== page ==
Our four points of difference that unifies our product offering in Australia is
based upon the principles of innovation, craftsmanship, quality & design.
The question of whether our systems are simply functional or innovative as well are questions asked and often answered with the same response, they are both. As a company we are interested in how our systems integrate into architecture today, or doesn’t fit into the continuum of architectural evolution – for example, what territories in architecture offer potentials yet to be explored. Making collaboration with architects and designers is an incisive part of our research and development process when working on a new system or entire range, we are very excited with what future possibilities hold.
We are continually assessing all aspects of our operations & we are committed to producing environmentally friendly systems that help in reducing global warming and provide a positive impact on our environment.
It’s a vastly different world – It’s one we did not imagine just over a decade ago. Issues such as excess waste, higher energy usage, and depletion of raw materials, unwanted emissions and climate change are concerning all of us. Industries everywhere are being challenged to meet the new realities, the construction industry is no exception. Taking into account the principle of ecological and sustainable design objectives (ESD) SkyMax is working to ensure all our systems.
Provide the largest possible impact on reducing global warming. We have worked on many six green star rated developments integrating our state of the art automated climate control technologies with our innovative Opening Roof Systems.
The four key principles of Innovation, Structure, Craftsmanship and Quality Service are interrelated. By considering each in relation to the others, we find we are able to both evolve intelligent, robust systems and challenge them by raising the possibility of other approaches relevant to the contemporary world.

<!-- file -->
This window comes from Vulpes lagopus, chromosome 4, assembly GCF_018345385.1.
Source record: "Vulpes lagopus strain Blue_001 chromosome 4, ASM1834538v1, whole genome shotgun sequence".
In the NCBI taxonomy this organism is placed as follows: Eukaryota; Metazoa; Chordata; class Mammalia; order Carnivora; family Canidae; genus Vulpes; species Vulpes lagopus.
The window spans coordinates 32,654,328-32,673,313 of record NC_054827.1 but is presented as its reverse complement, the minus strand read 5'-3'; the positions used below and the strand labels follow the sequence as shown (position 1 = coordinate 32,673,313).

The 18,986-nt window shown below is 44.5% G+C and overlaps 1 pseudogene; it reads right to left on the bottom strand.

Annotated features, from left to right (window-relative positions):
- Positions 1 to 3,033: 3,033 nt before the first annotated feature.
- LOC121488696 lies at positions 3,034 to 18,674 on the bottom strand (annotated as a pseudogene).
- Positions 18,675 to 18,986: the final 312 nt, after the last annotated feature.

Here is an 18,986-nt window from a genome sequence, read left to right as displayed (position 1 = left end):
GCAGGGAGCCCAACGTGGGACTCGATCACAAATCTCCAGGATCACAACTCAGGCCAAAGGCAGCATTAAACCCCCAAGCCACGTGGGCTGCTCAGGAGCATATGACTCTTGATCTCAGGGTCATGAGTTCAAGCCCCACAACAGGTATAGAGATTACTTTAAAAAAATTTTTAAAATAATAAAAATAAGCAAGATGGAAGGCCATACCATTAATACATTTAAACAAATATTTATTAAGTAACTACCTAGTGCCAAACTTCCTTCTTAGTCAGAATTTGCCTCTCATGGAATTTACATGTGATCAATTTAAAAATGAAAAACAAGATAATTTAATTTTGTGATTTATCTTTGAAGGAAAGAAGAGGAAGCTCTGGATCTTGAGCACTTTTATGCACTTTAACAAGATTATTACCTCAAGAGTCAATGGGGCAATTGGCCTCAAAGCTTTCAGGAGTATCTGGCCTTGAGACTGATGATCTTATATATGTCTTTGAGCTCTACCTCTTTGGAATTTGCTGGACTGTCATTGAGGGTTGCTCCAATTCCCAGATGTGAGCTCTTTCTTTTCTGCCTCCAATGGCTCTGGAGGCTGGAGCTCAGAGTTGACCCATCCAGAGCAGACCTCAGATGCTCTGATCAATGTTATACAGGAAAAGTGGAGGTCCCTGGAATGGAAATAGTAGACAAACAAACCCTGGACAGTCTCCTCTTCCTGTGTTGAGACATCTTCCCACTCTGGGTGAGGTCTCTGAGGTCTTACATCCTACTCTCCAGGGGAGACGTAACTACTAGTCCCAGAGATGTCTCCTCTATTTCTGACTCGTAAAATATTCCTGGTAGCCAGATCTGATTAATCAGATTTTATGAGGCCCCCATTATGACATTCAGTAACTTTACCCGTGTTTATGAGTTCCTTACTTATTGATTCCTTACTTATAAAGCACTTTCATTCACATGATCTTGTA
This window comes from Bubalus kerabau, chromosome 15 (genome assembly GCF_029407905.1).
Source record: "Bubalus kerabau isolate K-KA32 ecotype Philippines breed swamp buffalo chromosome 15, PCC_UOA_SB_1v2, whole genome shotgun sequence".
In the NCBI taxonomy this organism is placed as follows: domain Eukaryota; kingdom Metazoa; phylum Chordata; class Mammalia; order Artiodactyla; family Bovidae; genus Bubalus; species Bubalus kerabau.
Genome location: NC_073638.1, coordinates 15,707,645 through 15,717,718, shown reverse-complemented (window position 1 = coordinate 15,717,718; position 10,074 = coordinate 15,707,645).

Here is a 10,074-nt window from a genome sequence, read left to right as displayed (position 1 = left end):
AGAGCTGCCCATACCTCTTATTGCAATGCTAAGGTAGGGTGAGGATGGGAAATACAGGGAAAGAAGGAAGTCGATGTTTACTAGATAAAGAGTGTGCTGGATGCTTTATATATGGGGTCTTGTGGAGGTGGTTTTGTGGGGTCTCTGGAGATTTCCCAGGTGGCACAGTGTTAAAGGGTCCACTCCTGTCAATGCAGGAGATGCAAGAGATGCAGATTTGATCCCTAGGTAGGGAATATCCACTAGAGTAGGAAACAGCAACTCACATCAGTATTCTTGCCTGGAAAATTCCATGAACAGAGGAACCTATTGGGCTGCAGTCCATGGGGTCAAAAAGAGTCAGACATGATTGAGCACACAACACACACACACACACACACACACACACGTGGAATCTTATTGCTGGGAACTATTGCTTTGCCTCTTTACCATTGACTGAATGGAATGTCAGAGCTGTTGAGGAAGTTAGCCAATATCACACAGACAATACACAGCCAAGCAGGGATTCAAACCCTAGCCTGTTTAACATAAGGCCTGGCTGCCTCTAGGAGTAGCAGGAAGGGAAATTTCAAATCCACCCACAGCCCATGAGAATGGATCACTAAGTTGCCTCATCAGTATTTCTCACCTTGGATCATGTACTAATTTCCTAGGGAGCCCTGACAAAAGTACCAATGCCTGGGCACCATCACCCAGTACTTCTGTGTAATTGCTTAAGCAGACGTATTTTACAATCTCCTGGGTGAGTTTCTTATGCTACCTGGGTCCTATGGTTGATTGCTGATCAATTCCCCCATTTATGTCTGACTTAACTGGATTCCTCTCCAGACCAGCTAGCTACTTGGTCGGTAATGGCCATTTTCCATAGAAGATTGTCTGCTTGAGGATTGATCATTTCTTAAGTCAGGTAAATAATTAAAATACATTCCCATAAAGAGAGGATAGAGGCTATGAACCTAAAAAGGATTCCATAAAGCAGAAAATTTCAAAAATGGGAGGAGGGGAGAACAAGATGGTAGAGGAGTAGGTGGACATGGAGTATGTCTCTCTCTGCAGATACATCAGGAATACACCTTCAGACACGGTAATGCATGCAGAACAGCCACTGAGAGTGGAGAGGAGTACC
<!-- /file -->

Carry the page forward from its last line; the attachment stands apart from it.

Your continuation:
Our interest in craftsmanship is a reaction to contemporary prefabrication and prioritisation of natural materials and to emphasis upon non-corrosive materials over ease of manufacturing & cost saving techniques.
By considering how systems and projects are put together at the start of the design process, there is opportunity to explore the potentials of diverse materials and fabrication techniques other than the obvious or expected. This exploration can lead to particular design strategies which focus on character and experience.
This is not an advocacy to return to the ‘backyard arts and crafts period of manufacturing in Australia’ of history. It is a search for how everyday materials might be reinterpreted and for what new materials sciences are developing.
Our focus upon design lies in its potentials for architectural expression and experience.
Our preference is to design systems with the integrity of structure implicit. This means contemplating structure at the beginning of the design process and considering how it can solve problems, what role it might play in determining form, and how it could complete the entire experience of a well designed indoor-outdoor living environment.
Much of our approach has been influenced by the Australian industrial vernacular, especially where improvised, hybridised structure has produced intriguing architectural form. The obvious applicability is to hospitality, retail precincts & shopping centre projects we have worked on over the years, but our work has also been as informative in high-end residential, education & health projects as well.